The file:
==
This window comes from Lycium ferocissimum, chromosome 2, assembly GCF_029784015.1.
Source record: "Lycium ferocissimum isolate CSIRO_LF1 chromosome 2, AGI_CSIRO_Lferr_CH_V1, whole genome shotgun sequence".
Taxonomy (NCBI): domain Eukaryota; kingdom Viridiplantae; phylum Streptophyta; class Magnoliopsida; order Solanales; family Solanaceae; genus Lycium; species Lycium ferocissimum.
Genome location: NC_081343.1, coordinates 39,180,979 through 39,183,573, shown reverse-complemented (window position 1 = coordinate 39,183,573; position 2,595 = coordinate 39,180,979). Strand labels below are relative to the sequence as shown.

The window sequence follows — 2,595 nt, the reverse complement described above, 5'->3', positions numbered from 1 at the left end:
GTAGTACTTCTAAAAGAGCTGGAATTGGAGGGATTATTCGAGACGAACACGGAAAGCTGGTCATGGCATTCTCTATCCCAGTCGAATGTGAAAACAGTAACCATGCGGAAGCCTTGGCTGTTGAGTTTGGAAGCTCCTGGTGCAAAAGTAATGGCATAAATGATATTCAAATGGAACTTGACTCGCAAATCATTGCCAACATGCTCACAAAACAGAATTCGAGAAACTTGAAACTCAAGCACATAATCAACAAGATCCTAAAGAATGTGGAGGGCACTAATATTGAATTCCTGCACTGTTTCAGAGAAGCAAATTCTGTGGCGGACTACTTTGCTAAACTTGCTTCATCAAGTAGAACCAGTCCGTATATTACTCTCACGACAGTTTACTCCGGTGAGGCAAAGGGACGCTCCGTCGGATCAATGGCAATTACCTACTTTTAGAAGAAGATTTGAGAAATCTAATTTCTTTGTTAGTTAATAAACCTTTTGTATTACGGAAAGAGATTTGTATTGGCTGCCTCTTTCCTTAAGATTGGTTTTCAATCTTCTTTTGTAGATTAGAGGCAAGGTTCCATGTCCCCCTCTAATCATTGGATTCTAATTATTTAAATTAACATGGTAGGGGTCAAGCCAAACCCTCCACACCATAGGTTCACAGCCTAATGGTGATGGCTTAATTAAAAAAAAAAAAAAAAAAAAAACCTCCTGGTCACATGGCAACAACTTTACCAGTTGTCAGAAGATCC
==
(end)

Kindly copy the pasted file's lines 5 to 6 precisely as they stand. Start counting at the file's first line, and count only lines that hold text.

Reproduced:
The window sequence follows — 2,595 nt, the reverse complement described above, 5'->3', positions numbered from 1 at the left end:
GTAGTACTTCTAAAAGAGCTGGAATTGGAGGGATTATTCGAGACGAACACGGAAAGCTGGTCATGGCATTCTCTATCCCAGTCGAATGTGAAAACAGTAACCATGCGGAAGCCTTGGCTGTTGAGTTTGGAAGCTCCTGGTGCAAAAGTAATGGCATAAATGATATTCAAATGGAACTTGACTCGCAAATCATTGCCAACATGCTCACAAAACAGAATTCGAGAAACTTGAAACTCAAGCACATAATCAACAAGATCCTAAAGAATGTGGAGGGCACTAATATTGAATTCCTGCACTGTTTCAGAGAAGCAAATTCTGTGGCGGACTACTTTGCTAAACTTGCTTCATCAAGTAGAACCAGTCCGTATATTACTCTCACGACAGTTTACTCCGGTGAGGCAAAGGGACGCTCCGTCGGATCAATGGCAATTACCTACTTTTAGAAGAAGATTTGAGAAATCTAATTTCTTTGTTAGTTAATAAACCTTTTGTATTACGGAAAGAGATTTGTATTGGCTGCCTCTTTCCTTAAGATTGGTTTTCAATCTTCTTTTGTAGATTAGAGGCAAGGTTCCATGTCCCCCTCTAATCATTGGATTCTAATTATTTAAATTAACATGGTAGGGGTCAAGCCAAACCCTCCACACCATAGGTTCACAGCCTAATGGTGATGGCTTAATTAAAAAAAAAAAAAAAAAAAAAACCTCCTGGTCACATGGCAACAACTTTACCAGTTGTCAGAAGATCC